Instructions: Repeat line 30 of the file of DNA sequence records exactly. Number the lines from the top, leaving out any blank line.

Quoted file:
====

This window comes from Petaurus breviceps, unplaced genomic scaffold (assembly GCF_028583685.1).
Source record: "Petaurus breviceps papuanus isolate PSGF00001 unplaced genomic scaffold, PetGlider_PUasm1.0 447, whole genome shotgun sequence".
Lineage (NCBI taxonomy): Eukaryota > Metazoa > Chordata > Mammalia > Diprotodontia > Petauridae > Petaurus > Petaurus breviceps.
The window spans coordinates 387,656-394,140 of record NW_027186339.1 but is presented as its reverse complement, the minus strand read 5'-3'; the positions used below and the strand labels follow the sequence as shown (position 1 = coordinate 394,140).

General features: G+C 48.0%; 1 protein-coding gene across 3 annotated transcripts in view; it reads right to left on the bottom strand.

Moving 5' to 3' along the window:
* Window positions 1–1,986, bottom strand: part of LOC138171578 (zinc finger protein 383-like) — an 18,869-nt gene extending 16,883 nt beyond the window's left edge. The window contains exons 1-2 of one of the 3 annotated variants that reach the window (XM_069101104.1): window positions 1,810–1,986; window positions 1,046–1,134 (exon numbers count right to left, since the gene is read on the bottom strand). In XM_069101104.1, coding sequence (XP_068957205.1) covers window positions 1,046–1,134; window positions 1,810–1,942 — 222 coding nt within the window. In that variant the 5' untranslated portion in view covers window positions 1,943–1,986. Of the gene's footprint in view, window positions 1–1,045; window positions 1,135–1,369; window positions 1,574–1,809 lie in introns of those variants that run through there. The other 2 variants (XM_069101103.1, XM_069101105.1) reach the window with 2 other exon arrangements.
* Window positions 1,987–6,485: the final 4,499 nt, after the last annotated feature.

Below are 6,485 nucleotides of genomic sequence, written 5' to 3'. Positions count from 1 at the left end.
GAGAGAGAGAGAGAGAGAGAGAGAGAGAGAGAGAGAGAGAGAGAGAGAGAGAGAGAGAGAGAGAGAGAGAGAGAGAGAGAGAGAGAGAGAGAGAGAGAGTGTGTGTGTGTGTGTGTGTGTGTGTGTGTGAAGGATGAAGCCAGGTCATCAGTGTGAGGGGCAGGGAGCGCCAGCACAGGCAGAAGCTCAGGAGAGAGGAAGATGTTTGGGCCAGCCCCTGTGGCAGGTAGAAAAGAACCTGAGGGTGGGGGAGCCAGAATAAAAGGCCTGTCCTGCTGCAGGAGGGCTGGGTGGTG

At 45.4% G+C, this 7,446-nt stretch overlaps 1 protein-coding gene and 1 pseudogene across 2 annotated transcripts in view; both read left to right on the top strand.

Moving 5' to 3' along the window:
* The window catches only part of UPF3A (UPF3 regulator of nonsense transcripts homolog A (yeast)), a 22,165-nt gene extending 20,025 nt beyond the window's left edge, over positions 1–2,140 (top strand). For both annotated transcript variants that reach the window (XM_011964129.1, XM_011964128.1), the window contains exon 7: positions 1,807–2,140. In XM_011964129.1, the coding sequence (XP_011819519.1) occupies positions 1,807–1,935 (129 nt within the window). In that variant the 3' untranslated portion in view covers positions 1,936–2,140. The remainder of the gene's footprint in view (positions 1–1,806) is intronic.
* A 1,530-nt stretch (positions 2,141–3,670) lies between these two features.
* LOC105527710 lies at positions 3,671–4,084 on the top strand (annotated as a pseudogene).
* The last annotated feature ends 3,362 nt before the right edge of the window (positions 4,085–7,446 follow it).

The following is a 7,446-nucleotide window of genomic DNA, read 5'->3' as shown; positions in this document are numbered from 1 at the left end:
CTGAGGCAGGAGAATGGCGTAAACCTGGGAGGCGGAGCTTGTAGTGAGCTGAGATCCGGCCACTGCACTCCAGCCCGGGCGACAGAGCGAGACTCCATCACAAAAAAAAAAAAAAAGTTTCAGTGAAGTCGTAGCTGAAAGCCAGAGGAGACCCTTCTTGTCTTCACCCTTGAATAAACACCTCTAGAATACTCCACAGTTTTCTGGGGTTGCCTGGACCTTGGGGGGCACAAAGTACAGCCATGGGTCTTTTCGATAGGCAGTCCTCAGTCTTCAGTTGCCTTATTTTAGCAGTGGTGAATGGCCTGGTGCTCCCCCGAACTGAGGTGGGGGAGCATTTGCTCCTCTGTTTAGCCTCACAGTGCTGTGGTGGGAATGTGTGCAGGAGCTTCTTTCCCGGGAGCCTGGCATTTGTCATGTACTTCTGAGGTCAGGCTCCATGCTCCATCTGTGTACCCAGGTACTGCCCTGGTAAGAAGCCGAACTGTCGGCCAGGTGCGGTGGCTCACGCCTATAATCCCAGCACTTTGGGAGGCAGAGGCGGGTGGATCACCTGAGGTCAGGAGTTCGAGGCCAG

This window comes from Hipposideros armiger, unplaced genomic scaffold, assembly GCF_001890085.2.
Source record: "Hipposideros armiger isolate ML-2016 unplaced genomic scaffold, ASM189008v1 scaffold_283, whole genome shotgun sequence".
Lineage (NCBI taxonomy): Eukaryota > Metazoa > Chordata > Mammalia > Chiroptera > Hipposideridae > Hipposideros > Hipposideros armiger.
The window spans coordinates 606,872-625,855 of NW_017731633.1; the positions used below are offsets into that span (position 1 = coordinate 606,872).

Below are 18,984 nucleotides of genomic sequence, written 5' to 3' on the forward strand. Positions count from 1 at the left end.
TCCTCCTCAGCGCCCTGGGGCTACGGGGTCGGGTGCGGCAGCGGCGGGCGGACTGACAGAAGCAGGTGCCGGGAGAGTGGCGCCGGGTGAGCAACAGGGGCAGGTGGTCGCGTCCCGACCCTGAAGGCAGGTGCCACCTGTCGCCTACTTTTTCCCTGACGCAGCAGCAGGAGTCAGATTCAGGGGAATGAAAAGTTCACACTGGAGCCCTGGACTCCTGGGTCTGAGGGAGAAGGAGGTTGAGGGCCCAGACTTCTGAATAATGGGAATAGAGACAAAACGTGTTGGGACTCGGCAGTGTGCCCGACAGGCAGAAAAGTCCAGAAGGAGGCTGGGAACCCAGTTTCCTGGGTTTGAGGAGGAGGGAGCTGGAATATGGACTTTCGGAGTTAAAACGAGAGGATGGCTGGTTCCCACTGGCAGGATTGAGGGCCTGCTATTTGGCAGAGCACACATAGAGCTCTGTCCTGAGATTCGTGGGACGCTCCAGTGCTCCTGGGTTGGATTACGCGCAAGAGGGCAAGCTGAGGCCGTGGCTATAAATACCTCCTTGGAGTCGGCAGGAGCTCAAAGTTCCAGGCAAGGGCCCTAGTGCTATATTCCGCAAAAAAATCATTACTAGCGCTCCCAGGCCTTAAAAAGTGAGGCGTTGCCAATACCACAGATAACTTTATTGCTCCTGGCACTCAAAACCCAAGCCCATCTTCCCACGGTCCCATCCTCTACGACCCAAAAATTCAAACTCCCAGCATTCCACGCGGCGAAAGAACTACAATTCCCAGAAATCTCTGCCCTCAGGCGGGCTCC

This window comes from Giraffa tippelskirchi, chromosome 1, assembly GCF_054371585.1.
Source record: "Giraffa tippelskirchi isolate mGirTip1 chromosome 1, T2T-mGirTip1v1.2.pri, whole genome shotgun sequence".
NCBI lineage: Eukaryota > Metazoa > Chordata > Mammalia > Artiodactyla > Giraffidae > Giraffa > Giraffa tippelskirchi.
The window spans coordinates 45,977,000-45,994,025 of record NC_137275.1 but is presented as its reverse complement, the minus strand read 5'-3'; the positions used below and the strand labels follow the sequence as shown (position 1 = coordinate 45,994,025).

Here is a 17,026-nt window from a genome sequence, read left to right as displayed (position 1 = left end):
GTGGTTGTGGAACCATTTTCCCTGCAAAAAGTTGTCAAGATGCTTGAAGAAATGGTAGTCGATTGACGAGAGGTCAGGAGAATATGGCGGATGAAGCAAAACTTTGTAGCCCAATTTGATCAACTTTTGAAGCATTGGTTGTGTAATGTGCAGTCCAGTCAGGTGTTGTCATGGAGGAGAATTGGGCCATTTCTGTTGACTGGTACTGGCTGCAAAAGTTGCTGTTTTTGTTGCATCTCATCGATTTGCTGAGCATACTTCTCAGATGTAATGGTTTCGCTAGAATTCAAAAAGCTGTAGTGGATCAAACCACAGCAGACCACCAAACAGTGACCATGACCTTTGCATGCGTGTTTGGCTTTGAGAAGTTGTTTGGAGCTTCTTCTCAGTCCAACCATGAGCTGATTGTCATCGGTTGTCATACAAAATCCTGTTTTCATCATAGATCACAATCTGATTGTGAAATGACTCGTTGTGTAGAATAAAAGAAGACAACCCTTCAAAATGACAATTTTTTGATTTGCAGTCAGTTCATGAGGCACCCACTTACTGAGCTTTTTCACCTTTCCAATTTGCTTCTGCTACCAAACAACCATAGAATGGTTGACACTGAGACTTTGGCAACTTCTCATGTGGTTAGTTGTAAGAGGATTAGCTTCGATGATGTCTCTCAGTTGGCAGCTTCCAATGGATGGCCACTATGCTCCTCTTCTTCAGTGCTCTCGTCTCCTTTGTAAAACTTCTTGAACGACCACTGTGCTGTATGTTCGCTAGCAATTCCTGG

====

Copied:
GTGGTTGTGGAACCATTTTCCCTGCAAAAAGTTGTCAAGATGCTTGAAGAAATGGTAGTCGATTGACGAGAGGTCAGGAGAATATGGCGGATGAAGCAAAACTTTGTAGCCCAATTTGATCAACTTTTGAAGCATTGGTTGTGTAATGTGCAGTCCAGTCAGGTGTTGTCATGGAGGAGAATTGGGCCATTTCTGTTGACTGGTACTGGCTGCAAAAGTTGCTGTTTTTGTTGCATCTCATCGATTTGCTGAGCATACTTCTCAGATGTAATGGTTTCGCTAGAATTCAAAAAGCTGTAGTGGATCAAACCACAGCAGACCACCAAACAGTGACCATGACCTTTGCATGCGTGTTTGGCTTTGAGAAGTTGTTTGGAGCTTCTTCTCAGTCCAACCATGAGCTGATTGTCATCGGTTGTCATACAAAATCCTGTTTTCATCATAGATCACAATCTGATTGTGAAATGACTCGTTGTGTAGAATAAAAGAAGACAACCCTTCAAAATGACAATTTTTTGATTTGCAGTCAGTTCATGAGGCACCCACTTACTGAGCTTTTTCACCTTTCCAATTTGCTTCTGCTACCAAACAACCATAGAATGGTTGACACTGAGACTTTGGCAACTTCTCATGTGGTTAGTTGTAAGAGGATTAGCTTCGATGATGTCTCTCAGTTGGCAGCTTCCAATGGATGGCCACTATGCTCCTCTTCTTCAGTGCTCTCGTCTCCTTTGTAAAACTTCTTGAACGACCACTGTGCTGTATGTTCGCTAGCAATTCCTGG